JPMorgan: Institutions, Hedge Funds Are Using The Rally To Sell To Retail

Last week we reported that for the first time since the election, Bank of America's smart money clients were, as a group, selling stocks. As BofA's Jill Carey Hall calculated, after significant buying over the past few weeks, net client sales of $2.1 billion were the largest since June.  However, there was a further nuance, one which has emerged as troubling for those calling for sustained gains in the market.

As the following chart shows, while Private Clients, aka high net worth retail investors, have been on a furious buying spreed unlike anything seen in the past decade (green area chart below), prominent institutional clients have skipped the Trump rally altogether and have been net sellers for the past 12 months, with hedge funds joining in over the last few weeks.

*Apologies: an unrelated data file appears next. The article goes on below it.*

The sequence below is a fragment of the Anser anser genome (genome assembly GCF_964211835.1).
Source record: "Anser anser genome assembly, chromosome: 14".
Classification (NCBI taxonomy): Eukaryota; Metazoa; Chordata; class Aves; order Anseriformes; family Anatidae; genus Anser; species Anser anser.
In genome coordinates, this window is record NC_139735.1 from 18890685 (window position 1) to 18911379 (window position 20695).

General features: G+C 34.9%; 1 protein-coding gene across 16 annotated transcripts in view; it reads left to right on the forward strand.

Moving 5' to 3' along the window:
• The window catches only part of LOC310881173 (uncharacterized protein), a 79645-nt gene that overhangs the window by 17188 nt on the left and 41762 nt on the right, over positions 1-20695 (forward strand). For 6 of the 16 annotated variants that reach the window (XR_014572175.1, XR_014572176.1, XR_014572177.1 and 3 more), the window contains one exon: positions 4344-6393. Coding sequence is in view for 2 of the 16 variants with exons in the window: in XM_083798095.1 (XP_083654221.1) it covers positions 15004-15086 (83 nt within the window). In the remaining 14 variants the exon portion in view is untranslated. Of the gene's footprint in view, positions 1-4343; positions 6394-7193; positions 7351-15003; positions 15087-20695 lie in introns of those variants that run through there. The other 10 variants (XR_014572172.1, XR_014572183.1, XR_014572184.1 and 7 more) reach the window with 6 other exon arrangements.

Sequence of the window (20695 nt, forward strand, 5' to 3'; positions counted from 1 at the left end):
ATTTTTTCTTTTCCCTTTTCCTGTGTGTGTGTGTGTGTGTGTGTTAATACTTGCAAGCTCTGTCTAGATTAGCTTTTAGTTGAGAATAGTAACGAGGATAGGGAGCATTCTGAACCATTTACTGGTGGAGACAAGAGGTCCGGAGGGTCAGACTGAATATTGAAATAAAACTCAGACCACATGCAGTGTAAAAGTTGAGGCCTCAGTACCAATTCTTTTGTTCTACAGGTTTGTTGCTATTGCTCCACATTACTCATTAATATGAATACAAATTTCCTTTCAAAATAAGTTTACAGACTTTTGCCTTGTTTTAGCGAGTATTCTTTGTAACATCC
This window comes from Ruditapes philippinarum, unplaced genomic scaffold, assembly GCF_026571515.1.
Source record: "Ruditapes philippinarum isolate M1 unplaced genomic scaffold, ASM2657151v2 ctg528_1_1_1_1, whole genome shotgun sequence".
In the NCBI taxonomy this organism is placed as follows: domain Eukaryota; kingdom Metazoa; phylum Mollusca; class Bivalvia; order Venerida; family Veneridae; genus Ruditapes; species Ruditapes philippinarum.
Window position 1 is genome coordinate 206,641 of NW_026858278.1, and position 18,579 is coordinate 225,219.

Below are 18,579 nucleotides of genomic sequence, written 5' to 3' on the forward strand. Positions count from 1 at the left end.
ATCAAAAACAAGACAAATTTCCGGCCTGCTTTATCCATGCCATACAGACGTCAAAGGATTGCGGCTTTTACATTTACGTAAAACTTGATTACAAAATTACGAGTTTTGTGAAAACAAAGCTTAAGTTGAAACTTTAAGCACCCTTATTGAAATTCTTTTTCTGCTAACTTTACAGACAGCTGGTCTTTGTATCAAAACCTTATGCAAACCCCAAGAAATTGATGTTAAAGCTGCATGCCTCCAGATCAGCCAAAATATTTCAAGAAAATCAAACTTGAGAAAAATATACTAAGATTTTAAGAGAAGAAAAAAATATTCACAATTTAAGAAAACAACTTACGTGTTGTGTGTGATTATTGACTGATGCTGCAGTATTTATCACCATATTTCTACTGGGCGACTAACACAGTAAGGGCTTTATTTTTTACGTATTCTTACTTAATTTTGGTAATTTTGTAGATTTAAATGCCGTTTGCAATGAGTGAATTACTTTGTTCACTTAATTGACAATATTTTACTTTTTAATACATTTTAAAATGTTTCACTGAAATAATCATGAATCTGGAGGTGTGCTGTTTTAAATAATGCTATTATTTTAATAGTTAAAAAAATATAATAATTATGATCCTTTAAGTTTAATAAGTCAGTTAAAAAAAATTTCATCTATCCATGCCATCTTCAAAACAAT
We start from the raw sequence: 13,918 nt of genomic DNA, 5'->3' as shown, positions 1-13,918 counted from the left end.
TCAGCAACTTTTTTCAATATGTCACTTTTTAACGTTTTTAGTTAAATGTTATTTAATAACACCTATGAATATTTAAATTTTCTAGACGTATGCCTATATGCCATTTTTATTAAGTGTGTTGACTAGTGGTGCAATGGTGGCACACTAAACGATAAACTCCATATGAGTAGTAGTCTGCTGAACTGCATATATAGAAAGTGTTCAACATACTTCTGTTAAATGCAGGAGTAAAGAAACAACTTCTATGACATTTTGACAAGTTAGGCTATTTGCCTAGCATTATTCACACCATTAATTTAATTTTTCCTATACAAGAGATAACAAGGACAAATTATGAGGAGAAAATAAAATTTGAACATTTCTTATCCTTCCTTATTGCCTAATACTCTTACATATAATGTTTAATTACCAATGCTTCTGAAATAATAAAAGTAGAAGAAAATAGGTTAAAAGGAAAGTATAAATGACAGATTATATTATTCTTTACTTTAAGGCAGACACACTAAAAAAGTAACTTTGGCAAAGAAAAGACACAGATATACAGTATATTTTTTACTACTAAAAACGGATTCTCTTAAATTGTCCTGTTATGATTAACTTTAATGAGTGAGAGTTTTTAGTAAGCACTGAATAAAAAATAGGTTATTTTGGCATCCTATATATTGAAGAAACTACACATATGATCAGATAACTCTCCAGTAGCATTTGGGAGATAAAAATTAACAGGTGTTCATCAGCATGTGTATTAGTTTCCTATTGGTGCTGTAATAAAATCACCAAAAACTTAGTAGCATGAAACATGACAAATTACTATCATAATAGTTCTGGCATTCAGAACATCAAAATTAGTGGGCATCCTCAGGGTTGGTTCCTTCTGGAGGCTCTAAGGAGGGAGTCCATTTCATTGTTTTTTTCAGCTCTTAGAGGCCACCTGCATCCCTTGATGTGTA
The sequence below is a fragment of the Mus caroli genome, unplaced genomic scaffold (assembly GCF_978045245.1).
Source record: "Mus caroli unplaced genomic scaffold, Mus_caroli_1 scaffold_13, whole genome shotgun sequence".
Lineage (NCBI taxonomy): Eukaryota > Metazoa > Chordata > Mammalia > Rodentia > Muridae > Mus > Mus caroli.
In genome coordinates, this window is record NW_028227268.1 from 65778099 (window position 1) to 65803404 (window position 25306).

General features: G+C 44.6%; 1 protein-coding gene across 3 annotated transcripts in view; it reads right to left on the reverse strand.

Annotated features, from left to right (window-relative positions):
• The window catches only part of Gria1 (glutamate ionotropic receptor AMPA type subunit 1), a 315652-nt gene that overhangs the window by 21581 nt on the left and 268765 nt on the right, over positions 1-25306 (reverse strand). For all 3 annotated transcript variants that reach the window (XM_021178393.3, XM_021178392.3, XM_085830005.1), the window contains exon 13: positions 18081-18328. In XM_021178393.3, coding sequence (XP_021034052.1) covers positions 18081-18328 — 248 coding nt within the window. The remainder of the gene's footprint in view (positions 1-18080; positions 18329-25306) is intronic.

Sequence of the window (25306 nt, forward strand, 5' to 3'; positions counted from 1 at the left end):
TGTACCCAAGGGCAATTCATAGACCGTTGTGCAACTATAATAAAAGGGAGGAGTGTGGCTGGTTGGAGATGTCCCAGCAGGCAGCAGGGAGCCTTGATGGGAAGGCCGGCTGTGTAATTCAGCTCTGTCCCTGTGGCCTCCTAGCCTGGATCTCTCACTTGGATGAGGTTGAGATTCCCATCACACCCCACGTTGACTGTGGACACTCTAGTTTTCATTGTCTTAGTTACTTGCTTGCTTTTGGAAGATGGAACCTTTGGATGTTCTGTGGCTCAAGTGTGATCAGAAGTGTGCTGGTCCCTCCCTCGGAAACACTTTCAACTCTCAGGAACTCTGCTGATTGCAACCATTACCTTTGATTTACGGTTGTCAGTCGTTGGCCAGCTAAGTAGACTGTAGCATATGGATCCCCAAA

Now, in the latest report by JPM's Nikolaos Panigirtzoglou - who writes the popular weekly "Flows & Liquidity" report - he confirms that the latest "Great Rotation" is one not from bonds into stocks, but from "smart money" to retail investors who have finally joined in the market euphoria, traditionally seen as a topping sign for rallies.

According to JPM, confirming the ongoing troubles plaguing the active investor community (which was slammed most recently by none other than Warren Buffett who in his annual letter praised passive investing, called Jack Bogle a "hero", and lashed out at hedge funds), YTD $83bn has been invested into equity ETFs while $15bn got out of active equity mutual funds. This not only means that the shift away from active funds continues unabated but also that the overall retail flow into equity markets is accelerating. JPM estimates that around $50bn-$100bn was invested into equity funds last year. The $68bninvested into equity funds on net YTD implies an annualized flow of $442bn, almost six times larger than last year’s pace.